Biderman On April's Equity Inflection Point As Fed's Front-Loading Fades

Tyler Durden's picture

The Fed has undertaken the same front-loading of the US economy for three years in a row (QE1, QE2, and Operation Twist) and each of the three times the performance of the US equity market to this sudden flush of liquidity has been almost identical in terms of velocity (speed and direction) - even though the underlying macroeconomic impact has been lesser and lesser as we pointed out here earlier. What is also most notable is that as we head into April (as Biderman reminds us, a typically positive 'flow' month for US equities given the tax-based moves and quarter-start) we are nearing what has been the inflection point in the previous two pump-and-hope episodes. While sounding eerily bullish in the very short-term, Charles is critically clear that he expects the short-lived nature of money-printing's impact on the market economy to fade rapidly as he fully expects the government agencies to revise their growth expectations more in line with his 'fact'-based growth expectations which are considerably lower. Though he notes the timing of the election may mean more of a sustained 'hope', the fact that in 2012 (starting Nov2011) equity performance is better now than the previous two Fed-infused rallies is perhaps why corporate insider-selling is so dominating insider-buying now through March. The avuncular antagonist concludes with his expectations that once the April surge is done with (which it may already have done today?) he fully expects the stock market to give up all its first quarter gains (and need we remind you that high yield credit is sending the very same signals of concern that it did in Q2 of the previous 2 rallies).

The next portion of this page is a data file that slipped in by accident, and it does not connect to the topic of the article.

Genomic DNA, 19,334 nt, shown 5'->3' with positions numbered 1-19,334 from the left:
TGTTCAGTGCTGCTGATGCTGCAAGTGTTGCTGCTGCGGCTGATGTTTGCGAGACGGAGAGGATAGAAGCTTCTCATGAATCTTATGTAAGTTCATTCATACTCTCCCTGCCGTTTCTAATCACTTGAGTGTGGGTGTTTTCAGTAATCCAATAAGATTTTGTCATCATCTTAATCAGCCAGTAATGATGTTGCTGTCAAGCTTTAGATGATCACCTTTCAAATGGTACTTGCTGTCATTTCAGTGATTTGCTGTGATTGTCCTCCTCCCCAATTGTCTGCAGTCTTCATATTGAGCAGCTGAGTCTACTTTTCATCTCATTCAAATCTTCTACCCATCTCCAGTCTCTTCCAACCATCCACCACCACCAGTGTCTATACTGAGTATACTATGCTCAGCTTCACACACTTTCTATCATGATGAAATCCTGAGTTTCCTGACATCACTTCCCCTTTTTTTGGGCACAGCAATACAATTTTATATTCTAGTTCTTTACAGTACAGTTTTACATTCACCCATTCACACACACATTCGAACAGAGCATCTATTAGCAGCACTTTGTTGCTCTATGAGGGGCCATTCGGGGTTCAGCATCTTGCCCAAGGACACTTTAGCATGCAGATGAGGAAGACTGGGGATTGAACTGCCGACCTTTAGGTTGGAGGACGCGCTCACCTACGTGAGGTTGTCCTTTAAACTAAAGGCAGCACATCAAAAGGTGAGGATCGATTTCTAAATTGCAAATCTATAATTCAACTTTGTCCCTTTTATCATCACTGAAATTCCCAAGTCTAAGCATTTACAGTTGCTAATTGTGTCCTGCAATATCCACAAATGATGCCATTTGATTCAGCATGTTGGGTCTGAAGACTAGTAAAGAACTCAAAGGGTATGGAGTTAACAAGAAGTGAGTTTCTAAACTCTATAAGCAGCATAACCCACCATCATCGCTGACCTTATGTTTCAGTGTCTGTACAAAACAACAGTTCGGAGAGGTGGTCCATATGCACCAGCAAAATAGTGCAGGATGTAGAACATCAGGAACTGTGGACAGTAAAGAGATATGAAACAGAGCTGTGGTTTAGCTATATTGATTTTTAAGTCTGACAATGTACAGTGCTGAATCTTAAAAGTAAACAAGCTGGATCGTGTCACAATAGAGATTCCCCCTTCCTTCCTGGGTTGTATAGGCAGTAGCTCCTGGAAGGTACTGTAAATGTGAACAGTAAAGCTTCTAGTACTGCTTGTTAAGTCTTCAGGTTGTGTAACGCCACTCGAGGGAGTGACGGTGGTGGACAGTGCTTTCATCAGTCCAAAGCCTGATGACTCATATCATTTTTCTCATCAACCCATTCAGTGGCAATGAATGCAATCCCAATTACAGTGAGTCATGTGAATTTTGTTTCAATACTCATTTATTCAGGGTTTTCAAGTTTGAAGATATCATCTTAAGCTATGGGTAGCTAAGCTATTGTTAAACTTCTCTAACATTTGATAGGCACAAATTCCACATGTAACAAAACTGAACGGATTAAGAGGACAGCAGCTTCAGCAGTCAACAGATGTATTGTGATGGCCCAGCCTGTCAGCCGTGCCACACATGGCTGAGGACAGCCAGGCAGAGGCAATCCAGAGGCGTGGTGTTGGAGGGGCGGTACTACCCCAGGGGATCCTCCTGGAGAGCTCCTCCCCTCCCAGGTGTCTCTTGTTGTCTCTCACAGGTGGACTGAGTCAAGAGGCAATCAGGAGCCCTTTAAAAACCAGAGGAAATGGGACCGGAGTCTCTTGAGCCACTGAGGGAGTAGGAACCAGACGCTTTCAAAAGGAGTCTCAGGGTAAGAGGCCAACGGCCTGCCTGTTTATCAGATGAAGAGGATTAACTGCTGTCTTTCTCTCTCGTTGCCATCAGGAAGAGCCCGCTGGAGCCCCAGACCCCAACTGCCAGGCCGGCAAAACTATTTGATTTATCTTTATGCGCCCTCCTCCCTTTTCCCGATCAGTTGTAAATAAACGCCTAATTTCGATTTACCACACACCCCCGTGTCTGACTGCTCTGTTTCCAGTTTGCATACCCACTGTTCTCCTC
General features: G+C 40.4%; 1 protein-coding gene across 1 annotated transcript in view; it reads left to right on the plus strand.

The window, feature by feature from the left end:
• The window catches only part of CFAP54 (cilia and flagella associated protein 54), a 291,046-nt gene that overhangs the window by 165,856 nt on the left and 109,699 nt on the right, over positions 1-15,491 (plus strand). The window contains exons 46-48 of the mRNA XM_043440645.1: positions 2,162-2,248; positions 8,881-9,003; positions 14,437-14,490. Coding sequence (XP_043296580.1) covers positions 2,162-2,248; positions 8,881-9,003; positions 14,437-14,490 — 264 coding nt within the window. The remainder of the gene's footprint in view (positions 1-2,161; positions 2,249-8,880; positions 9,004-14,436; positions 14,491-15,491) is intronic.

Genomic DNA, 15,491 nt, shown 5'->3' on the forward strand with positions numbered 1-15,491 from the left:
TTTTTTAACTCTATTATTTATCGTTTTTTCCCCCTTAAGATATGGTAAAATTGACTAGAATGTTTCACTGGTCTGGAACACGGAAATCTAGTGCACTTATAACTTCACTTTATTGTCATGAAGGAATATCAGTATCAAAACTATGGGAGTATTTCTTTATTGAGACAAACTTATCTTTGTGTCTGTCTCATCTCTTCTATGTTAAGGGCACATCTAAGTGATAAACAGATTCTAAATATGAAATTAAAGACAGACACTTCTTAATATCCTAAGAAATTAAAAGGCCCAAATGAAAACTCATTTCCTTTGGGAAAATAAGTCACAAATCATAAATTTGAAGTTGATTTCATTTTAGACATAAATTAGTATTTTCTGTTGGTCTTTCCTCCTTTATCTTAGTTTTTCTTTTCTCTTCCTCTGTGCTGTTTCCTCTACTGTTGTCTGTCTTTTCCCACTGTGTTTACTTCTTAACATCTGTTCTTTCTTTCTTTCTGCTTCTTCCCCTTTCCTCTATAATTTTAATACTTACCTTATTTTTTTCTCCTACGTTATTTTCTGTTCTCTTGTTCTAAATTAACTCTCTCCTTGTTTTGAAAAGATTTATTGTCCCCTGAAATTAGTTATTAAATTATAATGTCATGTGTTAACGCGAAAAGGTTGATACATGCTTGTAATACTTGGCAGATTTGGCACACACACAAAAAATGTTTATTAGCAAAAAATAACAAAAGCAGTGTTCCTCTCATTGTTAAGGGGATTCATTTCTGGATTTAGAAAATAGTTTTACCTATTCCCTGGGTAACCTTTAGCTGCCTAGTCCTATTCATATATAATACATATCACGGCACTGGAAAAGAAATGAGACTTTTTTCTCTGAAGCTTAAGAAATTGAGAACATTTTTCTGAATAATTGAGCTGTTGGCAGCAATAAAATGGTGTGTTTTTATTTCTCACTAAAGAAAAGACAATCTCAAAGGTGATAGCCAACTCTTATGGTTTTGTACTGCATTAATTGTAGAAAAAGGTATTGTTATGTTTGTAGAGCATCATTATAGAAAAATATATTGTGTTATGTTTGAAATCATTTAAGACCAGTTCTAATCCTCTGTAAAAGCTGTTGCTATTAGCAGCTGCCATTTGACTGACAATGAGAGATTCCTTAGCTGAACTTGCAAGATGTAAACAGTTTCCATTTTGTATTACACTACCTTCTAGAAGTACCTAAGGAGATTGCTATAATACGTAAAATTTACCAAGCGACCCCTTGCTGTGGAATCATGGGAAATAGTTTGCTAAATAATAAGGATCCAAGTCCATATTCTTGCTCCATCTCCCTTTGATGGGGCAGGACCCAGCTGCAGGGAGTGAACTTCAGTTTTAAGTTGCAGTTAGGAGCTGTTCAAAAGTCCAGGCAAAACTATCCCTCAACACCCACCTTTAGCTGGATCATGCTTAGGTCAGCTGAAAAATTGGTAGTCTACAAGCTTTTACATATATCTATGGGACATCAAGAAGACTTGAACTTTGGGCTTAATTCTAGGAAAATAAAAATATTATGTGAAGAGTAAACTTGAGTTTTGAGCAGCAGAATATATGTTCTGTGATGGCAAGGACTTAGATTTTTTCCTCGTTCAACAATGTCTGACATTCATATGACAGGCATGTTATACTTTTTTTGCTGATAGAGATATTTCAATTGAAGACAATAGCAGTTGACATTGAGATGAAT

The last three Fed-infused rallies - fourth month fade...